The Blue Jackets are confident Steve Mason has the ability to set aside his struggles of the past two seasons and return to being a dominant, No. 1 goaltender in the NHL. Howson and Arniel have done their homework in this regard – and NHL history is evidence that while young goaltenders are prone to growing pains, some of the best in the game have gone through a period of struggle. When Mathieu Garon departed via unrestricted free agency on July 1, Howson and staff decided the club would pursue a left-handed catching goaltender.
This summer’s goaltender market was hectic, Howson said, and there were balls in the air when free agency opened. After the dust settled on the NHL’s wildest spending day of the offseason, Howson was pleased to be able to ink two goaltenders – Mark Dekanich and Curtis Sanford. Dekanich was slotted to be the primary backup for Mason, but he suffered a high-ankle sprain in the first preseason game against the Winnipeg Jets. Sanford, an NHL veteran, will begin the regular season as the organization’s No. 2 goaltender and Allen York figures to get the bulk of starts in Springfield (AHL).
Much has been said and written about the Blue Jackets’ season riding on Mason’s performance, but not everyone in the organization believes it has to be that way. Mason certainly did his part in training camp and preseason to quell doubts: he went 4-0-0 in four starts with a goals-against average below 2.00, and looked in control and confident in each game.
Arniel delivered his most telling praise of Mason’s progress after the Blue Jackets’ final home preseason victory: “(Mason) wasn’t all over the place - he was square. The rebounds were dropping at his feet and he put his glove or his pads on top of them.
“He’s just being solid in there. This will be the first chance for him to go back-to-back, and have a mindset of putting last night away and starting over again.”
Grant Clitsome (D) – Clitsome is a rare breed of NHL player that spent four years in college (Clarkson), and it appears that decision played to his benefit. At age 26, he is a bit of late bloomer but made a splash in “the show” last season for the Blue Jackets. Called up to fill a void on defense, he instantly became the go-to guy on the power play and posted 4-15-19 in 31 games. Clitsome will see regularly man-advantage time in his second full NHL season and Arniel thinks he’s only going to get better.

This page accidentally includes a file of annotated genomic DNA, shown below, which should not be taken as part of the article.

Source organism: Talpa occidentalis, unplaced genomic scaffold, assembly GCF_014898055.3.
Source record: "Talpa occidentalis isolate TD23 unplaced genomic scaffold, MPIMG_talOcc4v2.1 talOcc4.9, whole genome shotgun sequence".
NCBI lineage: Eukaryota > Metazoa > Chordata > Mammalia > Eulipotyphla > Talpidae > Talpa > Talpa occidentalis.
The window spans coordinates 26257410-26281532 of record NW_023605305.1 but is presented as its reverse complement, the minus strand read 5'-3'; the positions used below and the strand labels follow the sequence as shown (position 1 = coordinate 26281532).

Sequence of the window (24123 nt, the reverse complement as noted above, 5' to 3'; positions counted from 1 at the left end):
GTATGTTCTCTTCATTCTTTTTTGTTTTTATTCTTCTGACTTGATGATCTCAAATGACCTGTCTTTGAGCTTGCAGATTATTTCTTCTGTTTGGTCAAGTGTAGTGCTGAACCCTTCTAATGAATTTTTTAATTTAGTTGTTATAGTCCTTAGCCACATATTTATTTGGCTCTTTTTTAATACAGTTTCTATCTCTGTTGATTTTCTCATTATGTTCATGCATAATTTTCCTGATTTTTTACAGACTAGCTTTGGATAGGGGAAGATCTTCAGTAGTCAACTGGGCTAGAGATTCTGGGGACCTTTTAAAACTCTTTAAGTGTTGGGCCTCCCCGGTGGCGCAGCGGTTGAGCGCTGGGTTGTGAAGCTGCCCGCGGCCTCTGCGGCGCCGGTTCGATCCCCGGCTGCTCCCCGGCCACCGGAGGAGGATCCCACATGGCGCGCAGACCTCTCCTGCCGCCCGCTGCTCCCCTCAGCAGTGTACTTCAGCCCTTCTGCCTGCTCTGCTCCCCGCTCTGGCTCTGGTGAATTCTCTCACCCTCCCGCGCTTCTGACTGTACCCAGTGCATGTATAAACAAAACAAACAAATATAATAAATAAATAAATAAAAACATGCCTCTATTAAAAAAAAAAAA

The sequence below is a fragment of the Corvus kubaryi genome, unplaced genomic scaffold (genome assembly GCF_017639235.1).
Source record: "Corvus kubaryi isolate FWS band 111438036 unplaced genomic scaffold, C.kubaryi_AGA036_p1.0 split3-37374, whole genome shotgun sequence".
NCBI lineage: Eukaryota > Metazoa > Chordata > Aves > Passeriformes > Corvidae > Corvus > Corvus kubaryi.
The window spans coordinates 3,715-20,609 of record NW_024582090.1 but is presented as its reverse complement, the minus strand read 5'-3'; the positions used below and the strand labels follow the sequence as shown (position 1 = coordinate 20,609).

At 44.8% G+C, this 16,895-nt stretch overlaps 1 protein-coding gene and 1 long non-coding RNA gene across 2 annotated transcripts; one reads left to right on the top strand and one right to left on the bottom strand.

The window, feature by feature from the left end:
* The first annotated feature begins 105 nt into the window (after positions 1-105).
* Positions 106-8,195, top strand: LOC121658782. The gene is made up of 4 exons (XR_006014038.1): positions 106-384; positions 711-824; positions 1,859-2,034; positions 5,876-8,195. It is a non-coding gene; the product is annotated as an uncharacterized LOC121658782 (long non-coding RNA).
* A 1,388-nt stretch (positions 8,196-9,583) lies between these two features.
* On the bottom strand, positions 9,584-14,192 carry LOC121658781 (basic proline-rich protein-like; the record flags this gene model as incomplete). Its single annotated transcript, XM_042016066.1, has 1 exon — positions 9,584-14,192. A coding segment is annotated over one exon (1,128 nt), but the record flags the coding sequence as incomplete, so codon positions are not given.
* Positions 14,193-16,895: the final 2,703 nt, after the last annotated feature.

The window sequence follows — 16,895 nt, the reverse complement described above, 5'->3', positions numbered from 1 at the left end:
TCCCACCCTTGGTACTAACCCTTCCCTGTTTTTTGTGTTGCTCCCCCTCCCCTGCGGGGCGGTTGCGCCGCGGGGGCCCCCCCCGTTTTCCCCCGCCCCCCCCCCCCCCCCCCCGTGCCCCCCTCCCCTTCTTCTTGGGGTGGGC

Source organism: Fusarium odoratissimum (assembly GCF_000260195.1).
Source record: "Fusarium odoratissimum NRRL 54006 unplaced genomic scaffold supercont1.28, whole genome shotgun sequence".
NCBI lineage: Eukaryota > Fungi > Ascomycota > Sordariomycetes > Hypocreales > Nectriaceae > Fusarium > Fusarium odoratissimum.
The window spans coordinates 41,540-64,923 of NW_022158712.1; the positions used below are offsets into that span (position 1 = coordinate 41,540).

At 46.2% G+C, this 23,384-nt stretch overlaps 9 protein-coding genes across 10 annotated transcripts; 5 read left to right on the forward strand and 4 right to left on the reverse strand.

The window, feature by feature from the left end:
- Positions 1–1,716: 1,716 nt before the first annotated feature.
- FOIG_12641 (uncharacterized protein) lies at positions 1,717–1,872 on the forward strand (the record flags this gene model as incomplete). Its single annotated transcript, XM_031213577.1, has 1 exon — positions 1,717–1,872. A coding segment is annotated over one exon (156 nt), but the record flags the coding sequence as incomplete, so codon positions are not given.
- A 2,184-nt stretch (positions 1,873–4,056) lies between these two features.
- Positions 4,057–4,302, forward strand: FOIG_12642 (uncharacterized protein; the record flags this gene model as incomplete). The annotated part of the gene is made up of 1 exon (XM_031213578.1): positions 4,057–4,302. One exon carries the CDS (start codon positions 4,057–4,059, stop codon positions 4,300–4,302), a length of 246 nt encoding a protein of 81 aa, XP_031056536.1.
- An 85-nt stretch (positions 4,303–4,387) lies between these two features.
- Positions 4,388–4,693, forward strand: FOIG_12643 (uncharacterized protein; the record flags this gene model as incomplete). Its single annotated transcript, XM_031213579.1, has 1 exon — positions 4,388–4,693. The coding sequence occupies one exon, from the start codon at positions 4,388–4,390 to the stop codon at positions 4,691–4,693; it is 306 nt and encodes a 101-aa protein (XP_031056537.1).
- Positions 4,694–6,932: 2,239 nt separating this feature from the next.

Vinny Prospal (F) – It was difficult to choose between the savvy scorer Prospal and the steady defenseman Martinek for this category. Both have the potential to be cogent additions to the Blue Jackets roster this season. After careful consideration, we’re going with Prospal because he could end up being the ideal liaison between Nash and Carter on the ice. Arniel said he will open the season with Prospal-Carter-Nash as the top line, and Prospal’s playmaking ability and knack for holding on to the puck could prove pivotal in the success of the big unit.
October 25 vs. Detroit – What’s not to like about an early-season tangle with a Central Division rival? The Blue Jackets’ schedule for the month of October is full of Western Conference playoff contenders, and this weeknight contest will have some added fuel with the return of defenseman James Wisniewski from suspension. Get the rivalry rolling early!